It may not sound like a very spiritual question, but it is a serious one.
Few of us are in danger of not getting enough sleep because we participate in all night sessions of prayer and study. The problem that most Christians face is trying to pray and study effectively – rather than sleepily – at the beginning or end of the day when they usually have opportunity for these spiritual activities.
But when we are tired at the end of the day or still tired in the morning after not enough sleep, it is difficult to seek God intently. Sometimes we need to seek God in very difficult situations – perhaps in the middle of the night – but under normal circumstances, in our regular day-to-day lives, if we really want to draw closer to God we need to “rest to be at our best.”
The principle is seen in an interesting story in the Old Testament. The Book of 1 Kings tells us that before meeting with God in difficult circumstances, the prophet Elijah did not study, fast, or meditate to be in top spiritual condition; he slept – and the account tells us he slept not once, but three times:
Elijah … went a day’s journey into the wilderness. He came to a broom bush, sat down under it and prayed that he might die. “I have had enough, Lord,” he said. “Take my life; I am no better than my ancestors.” Then he lay down under the bush and fell asleep. All at once an angel touched him and said, “Get up and eat.” He looked around, and there by his head was some bread baked over hot coals, and a jar of water. He ate and drank and then lay down again. The angel of the Lord came back a second time and touched him and said, “Get up and eat, for the journey is too much for you.” So he got up and ate and drank. Strengthened by that food, he traveled forty days and forty nights until he reached Horeb, the mountain of God. There he went into a cave and spent the night" (1 Kings 19:3-9).
Notice a couple of things about this unusual story. Elijah was on his way to meet with God at Horeb, the “Mountain of God,” but the account mentions specifically the sleep he took on the way – at least two naps and, presumably, a night’s sleep in the cave. Then God spoke to Elijah and the prophet entered into a conversation with him.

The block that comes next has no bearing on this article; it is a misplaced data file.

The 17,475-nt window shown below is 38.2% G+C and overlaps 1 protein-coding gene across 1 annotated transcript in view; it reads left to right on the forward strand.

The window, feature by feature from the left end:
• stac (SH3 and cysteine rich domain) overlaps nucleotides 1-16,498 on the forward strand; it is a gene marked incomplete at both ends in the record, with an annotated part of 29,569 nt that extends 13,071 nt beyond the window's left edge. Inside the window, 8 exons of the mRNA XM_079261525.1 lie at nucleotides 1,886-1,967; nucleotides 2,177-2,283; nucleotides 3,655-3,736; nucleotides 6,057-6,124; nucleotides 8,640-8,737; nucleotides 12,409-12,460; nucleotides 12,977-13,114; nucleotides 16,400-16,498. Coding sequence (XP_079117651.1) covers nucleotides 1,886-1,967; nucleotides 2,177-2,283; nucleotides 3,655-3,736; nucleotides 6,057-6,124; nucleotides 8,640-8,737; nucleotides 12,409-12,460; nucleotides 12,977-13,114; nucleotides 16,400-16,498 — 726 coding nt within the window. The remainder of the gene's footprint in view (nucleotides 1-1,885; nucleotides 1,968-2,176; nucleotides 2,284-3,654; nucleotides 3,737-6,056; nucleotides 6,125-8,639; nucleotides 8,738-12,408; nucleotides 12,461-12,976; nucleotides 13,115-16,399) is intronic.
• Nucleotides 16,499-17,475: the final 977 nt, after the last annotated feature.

Fast forward to the New Testament and we find Jesus sleeping in the back of the boat before calming the storm (Matthew 8:24). This is not to say that Jesus had to rest before performing a miracle, but that he knew the value of rest even when conditions were difficult. That is why we find him telling his disciples to “Come with me by yourselves to a quiet place and get some rest” (Mark 6:31), and the word translated “rest” in this verse can mean sleep as well as relaxation (as in Matthew 26:45, Mark 14:41).
Now the exhortation is to get “some rest” or “rest awhile,” as some translations have it, not to rest or sleep all day or in times when we urgently need to be seeking God (Matthew 26:40-41). But again, we are talking about our normal day-to-day activities and what is effective and what is not when it comes to spending time with God.
The truth is, none of us can perform at our best spiritually on an ongoing basis when we are not getting the rest we need. The Book of Psalms tells us: “In vain you rise early and stay up late, toiling for food to eat— for he grants sleep to those he loves” (Psalm 127:2). We can apply this principle to spiritual food also. The point the psalm is making is that God gives sleep to his people, those he loves, for a purpose – not just to be able to do another day’s work, but to help us most effectively seek and walk with him. David also put it this way: “I lay down and slept; I woke again, for the Lord sustained me” (Psalm 3:5 ESV).
Sleep is a gift that we need for our spiritual lives as well as for our physical well-being – we just have to decide to accept the gift.